- I do not believe in the redistribution of wealth or socialist-based ideas that the Democrats are increasingly committed to.
- At the risk of being guilty of pushing platitudes, I think smaller government, rather than bigger government is better. My hope is that Obamacare will be dismantled before it is implemented. Obama’s regal presidency is a dangerous thing – ruling by executive order rather than law.
- As I have previously said, I think that spending our grandchildren’s prosperity to fund our own comfort is immoral. We cannot continue to overspend by a trillion dollars a year.
- If Obama is allowed to place more left-wing radicals on the Supreme Court, great damage can be done to the Republic.
So, on these convictions I am a Republican. But I am not messianic about the Republican party. I watched (and voted for) the Reagan revolution and was enthused by much that the Gipper did. But Republicans in power blew it and became as corrupt as the Democrats they replaced. Then, when the Contract with America led to a second Republican revolution, we had another chance to “clean up Washington.” Again, we took power and after an initial hopeful time, the Republican majority became more interested in holding power than in changing the game.
Would I rather see a Republican in the Oval Office? Yes. Would I like to see a Republican House and Senate majority? Absolutely. But is the Republican party really committed to the elimination of abortion? Republicans are preferable to Democrats on this issue, but they have not always demonstrated a genuine passion for the elimination of the murder of babies in their mother’s wombs.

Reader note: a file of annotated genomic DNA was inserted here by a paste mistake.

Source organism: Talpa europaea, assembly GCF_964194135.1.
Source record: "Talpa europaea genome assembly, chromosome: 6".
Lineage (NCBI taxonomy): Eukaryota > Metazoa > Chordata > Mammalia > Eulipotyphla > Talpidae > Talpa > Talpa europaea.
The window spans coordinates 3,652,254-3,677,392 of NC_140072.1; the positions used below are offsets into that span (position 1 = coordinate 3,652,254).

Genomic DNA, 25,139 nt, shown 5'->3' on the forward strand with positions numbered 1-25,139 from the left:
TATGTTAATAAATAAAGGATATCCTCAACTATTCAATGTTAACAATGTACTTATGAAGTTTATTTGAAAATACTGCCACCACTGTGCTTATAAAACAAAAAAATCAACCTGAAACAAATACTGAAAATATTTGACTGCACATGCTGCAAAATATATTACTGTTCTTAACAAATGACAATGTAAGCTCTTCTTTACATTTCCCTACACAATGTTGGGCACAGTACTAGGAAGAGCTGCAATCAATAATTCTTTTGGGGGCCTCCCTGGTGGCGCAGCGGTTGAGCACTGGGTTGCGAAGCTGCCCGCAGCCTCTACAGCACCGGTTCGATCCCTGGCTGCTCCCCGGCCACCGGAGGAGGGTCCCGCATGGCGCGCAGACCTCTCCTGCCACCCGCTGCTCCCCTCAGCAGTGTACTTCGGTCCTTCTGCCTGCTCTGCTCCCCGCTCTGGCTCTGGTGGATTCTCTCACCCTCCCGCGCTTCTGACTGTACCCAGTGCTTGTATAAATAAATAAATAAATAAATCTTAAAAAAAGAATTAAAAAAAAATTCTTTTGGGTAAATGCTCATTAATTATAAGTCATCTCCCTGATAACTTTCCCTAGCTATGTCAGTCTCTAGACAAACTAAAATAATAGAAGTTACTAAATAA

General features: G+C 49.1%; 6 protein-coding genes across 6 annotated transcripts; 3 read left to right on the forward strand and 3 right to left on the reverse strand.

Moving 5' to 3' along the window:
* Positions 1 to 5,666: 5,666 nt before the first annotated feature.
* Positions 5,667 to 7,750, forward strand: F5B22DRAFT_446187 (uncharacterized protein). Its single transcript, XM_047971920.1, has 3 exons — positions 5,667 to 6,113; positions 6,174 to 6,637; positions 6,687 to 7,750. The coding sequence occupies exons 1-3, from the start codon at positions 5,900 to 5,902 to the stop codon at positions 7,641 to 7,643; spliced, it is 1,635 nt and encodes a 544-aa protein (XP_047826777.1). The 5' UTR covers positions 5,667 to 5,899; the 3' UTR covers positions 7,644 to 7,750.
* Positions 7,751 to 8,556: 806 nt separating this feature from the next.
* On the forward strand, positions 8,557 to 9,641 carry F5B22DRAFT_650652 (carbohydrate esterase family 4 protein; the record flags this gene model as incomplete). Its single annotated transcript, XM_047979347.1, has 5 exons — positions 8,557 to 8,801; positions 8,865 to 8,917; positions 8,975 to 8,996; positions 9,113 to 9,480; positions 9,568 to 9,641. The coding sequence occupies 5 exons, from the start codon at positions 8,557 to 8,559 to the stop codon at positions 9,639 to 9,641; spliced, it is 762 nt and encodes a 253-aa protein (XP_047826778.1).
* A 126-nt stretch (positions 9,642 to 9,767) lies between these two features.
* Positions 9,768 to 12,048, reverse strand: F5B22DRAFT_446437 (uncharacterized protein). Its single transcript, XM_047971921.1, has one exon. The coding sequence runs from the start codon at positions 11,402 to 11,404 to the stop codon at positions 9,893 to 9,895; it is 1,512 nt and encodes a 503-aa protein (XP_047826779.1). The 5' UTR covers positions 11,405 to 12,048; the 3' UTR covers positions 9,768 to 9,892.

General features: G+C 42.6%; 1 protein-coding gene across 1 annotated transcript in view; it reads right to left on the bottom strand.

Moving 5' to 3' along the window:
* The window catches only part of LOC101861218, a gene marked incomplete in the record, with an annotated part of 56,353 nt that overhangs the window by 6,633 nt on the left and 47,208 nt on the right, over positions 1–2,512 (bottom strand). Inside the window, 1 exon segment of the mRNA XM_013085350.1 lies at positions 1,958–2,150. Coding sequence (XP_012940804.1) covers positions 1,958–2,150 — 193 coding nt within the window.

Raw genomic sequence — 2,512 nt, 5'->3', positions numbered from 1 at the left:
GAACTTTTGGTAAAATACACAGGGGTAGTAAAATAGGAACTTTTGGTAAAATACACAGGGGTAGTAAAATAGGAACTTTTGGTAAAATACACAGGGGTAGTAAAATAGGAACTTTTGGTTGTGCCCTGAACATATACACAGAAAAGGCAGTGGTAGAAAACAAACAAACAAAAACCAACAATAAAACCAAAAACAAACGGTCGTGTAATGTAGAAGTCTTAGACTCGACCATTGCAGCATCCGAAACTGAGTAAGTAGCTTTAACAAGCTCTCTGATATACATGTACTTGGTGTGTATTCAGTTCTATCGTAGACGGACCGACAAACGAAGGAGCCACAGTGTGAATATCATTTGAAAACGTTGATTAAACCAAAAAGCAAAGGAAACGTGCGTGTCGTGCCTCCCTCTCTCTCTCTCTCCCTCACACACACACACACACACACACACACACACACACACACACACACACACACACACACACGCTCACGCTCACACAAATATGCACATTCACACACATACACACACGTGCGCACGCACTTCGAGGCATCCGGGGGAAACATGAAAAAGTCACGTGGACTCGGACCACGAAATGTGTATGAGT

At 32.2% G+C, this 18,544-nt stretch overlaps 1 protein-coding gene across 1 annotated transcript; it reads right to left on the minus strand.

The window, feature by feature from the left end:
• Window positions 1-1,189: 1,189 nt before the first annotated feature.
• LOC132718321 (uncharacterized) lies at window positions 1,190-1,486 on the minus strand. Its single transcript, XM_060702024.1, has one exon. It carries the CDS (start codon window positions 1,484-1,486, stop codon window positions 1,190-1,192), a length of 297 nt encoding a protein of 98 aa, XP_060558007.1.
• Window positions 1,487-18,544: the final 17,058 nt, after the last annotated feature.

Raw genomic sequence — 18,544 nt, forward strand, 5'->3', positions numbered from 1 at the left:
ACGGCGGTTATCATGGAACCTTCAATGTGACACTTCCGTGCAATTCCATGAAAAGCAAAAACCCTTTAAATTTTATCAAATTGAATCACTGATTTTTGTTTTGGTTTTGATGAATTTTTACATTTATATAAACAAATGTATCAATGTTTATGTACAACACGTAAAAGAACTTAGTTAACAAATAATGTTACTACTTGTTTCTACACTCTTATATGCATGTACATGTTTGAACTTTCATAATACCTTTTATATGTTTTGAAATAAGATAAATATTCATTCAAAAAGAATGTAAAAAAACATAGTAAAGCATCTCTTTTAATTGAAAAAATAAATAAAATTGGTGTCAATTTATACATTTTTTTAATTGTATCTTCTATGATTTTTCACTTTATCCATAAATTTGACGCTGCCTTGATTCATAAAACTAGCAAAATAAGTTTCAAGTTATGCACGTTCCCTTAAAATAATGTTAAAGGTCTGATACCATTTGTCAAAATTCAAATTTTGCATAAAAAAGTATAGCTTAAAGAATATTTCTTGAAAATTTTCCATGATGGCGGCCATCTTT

I am just not confident enough in Republicans to endorse them from the pulpit.
3) The Word of God never fails. Republicans and candidates do.
What if I endorsed my party in the pulpit and they blow it badly? What does that say to the people who listen to me? The Bible is a sure word of prophecy that speaks without any mixture of error. Why would I stand in the sacred pulpit and endorse candidates who fail and a party that disappoints?
4) The work of the church and the work of the political party should not be conflated.
Ed Dobson and Cal Thomas wrote a fantastic book that has colored my political involvement through the years, called, “Blinded by Might: Can the Religious Right Save America?” They made a key point. Political parties are about gaining and maintaining power. The church is about proclaiming truth. Sometimes, truth is unpopular and holding to the truth will make us less popular. Political parties are willing to compromise truth to gain or maintain power, but the church can never do that.